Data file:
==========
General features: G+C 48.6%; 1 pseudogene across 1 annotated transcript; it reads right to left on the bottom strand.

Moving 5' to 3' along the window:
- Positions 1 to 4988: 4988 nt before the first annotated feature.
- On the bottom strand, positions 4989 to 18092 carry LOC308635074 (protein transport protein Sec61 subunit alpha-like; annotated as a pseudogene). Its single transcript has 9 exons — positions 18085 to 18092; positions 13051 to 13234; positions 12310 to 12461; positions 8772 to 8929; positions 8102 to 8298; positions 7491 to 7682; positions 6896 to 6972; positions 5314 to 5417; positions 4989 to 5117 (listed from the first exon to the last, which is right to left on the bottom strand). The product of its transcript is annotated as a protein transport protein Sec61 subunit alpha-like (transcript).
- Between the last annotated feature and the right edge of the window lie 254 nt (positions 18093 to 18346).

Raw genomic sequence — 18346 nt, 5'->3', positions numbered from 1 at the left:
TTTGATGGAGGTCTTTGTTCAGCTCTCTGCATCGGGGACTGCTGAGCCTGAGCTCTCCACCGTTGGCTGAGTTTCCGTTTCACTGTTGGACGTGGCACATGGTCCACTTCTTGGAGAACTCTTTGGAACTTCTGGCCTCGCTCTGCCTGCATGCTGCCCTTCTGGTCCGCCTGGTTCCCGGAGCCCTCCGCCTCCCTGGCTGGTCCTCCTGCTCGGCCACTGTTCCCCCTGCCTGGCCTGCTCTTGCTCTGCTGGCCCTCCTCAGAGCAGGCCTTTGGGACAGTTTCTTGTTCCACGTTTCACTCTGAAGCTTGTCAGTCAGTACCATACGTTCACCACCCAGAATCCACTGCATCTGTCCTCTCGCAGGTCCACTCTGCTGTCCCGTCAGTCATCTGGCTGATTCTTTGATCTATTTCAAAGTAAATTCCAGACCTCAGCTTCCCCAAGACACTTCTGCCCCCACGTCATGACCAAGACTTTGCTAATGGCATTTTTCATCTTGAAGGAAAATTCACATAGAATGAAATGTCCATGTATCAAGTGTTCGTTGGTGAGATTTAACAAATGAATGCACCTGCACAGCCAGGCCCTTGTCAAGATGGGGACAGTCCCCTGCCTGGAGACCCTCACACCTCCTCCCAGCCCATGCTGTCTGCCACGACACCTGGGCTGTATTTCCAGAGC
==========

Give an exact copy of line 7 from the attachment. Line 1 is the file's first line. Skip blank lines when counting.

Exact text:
TTTGATGGAGGTCTTTGTTCAGCTCTCTGCATCGGGGACTGCTGAGCCTGAGCTCTCCACCGTTGGCTGAGTTTCCGTTTCACTGTTGGACGTGGCACATGGTCCACTTCTTGGAGAACTCTTTGGAACTTCTGGCCTCGCTCTGCCTGCATGCTGCCCTTCTGGTCCGCCTGGTTCCCGGAGCCCTCCGCCTCCCTGGCTGGTCCTCCTGCTCGGCCACTGTTCCCCCTGCCTGGCCTGCTCTTGCTCTGCTGGCCCTCCTCAGAGCAGGCCTTTGGGACAGTTTCTTGTTCCACGTTTCACTCTGAAGCTTGTCAGTCAGTACCATACGTTCACCACCCAGAATCCACTGCATCTGTCCTCTCGCAGGTCCACTCTGCTGTCCCGTCAGTCATCTGGCTGATTCTTTGATCTATTTCAAAGTAAATTCCAGACCTCAGCTTCCCCAAGACACTTCTGCCCCCACGTCATGACCAAGACTTTGCTAATGGCATTTTTCATCTTGAAGGAAAATTCACATAGAATGAAATGTCCATGTATCAAGTGTTCGTTGGTGAGATTTAACAAATGAATGCACCTGCACAGCCAGGCCCTTGTCAAGATGGGGACAGTCCCCTGCCTGGAGACCCTCACACCTCCTCCCAGCCCATGCTGTCTGCCACGACACCTGGGCTGTATTTCCAGAGC